And this blog is another diversion.
On the Autumn Equinox, I created an altar. It contains, among other things, part of my childhood rock collection, my mentor’s last book (which I spent a year bringing to fruition after she died) and my laptop. The first two symbolize times I’ve been wholly engaged.
I take the laptop from my altar on the days I go to the Library to work on my novel. For me, ritual works better than routine.
Late bloomers, especially, tend toward multiple passions—which makes the blogosphere extremely seductive. We need the struggle of a deep practice to balance all that information overload.
Blogging itself isn’t a deep practice. But it can point you there, even if you’re not an aspiring writer. Blogging lets you explore ideas that excite you, synthesize your thoughts and move toward transformation. Seasoned bloggers know this. But as a newbie with flakey myelin, I needed a digital sabbatical to figure it out.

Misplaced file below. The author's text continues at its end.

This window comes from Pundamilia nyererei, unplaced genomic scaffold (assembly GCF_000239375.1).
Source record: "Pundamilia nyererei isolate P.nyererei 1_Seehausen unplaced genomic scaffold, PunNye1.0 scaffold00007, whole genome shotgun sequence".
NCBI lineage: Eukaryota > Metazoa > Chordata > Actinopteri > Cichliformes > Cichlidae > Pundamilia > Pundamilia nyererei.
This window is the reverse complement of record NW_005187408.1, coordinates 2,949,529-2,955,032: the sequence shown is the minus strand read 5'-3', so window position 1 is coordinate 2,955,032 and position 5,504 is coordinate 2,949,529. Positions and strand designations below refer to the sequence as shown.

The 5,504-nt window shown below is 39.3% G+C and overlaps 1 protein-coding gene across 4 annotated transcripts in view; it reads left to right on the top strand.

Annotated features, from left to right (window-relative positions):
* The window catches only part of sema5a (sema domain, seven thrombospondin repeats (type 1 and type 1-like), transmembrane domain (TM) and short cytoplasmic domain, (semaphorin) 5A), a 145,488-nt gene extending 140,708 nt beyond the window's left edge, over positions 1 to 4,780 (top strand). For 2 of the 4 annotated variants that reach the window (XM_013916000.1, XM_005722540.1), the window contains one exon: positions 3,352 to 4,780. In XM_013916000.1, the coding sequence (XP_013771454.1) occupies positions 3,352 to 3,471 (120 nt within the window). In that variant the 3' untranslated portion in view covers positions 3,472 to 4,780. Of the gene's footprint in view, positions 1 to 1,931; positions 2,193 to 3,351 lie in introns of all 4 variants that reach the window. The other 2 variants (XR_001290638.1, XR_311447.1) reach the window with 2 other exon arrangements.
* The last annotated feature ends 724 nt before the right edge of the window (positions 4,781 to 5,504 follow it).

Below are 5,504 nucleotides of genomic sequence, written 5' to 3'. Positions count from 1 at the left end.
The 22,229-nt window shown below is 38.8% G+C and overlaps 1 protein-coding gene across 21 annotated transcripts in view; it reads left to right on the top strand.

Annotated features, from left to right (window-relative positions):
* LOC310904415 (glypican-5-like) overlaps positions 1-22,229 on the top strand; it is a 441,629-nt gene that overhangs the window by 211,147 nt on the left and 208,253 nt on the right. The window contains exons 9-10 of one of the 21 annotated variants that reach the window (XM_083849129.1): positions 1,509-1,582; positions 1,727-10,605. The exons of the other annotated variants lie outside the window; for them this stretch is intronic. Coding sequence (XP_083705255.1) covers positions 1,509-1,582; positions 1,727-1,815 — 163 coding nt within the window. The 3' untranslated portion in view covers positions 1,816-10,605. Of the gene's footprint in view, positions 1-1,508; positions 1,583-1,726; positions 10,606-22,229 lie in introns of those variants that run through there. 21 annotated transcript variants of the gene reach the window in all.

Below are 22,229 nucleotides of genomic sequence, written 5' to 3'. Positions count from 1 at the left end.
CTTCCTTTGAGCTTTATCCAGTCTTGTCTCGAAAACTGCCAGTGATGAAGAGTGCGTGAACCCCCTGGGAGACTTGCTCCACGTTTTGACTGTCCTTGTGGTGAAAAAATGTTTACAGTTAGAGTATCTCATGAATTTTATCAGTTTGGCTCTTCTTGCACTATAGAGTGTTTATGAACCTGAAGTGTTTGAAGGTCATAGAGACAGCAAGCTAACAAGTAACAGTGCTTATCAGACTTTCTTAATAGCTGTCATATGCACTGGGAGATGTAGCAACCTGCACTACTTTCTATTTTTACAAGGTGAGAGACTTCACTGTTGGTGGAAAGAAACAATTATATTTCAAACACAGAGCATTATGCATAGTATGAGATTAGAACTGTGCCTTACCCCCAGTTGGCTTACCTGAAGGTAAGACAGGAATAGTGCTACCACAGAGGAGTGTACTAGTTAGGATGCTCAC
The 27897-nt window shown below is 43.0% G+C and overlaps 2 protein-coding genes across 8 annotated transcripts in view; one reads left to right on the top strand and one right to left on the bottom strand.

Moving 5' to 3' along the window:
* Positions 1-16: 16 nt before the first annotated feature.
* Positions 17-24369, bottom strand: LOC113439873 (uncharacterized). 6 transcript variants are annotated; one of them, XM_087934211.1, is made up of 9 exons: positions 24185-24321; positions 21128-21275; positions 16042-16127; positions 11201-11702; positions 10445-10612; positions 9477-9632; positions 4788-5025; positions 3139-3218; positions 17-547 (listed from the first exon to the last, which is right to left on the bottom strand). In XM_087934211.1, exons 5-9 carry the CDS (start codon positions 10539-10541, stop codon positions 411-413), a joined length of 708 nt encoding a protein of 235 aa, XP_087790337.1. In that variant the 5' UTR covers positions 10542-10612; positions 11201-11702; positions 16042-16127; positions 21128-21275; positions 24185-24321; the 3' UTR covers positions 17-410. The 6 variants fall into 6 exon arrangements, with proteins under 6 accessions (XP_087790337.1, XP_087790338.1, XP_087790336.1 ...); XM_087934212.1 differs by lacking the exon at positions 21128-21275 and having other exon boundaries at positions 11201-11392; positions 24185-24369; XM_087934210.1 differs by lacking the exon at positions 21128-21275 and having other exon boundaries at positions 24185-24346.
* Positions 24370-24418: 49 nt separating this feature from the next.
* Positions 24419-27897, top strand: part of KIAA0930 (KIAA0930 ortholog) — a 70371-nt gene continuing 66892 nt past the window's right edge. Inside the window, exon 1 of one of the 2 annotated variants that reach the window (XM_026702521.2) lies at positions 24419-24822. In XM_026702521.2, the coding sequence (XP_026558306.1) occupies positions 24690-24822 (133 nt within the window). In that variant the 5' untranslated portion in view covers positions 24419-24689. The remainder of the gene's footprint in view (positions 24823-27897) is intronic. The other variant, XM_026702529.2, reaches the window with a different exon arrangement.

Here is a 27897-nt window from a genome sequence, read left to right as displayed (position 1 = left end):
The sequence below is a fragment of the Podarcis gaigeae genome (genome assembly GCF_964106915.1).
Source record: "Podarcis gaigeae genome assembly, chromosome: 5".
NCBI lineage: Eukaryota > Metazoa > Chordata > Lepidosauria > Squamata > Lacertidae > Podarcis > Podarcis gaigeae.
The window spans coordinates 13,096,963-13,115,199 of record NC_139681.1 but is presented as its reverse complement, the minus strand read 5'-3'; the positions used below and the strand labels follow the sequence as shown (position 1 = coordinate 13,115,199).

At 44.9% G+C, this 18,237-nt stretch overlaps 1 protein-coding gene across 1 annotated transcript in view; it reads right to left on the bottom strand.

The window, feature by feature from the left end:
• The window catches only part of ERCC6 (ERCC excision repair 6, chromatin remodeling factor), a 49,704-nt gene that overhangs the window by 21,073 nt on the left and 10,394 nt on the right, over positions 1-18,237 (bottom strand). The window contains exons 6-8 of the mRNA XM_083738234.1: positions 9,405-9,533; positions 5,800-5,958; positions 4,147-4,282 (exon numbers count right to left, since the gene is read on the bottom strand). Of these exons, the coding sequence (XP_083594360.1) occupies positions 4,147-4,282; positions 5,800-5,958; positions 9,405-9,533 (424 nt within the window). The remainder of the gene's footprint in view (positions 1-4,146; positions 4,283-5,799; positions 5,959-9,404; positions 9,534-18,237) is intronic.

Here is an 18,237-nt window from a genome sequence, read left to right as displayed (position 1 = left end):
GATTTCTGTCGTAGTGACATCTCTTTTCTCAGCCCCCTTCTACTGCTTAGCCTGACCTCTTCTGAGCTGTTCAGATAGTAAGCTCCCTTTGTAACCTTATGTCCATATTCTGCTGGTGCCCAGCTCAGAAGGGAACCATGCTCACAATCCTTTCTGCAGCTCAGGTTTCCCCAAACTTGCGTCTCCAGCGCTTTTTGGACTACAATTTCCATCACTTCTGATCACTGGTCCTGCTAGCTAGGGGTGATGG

Blogging is also a bit like Dug’s collar, which didn’t actually give Dug a voice. He already had a one. (“Oh I can bark!”)
It did give him an amazing conduit for connecting with his people.
A recent study has shown that once you’re aware of how deep practice creates myelin, it actually grows faster. That’s a bit creepy, but—
Wait a second.
Our cats, Puck and Leto, have spotted something outside the window. . .
Oh look, it’s a hummingbird!
Artwork: A Lady with a Squirrel [!] and a Starling by Hans Holbein the Younger (about 1526-8)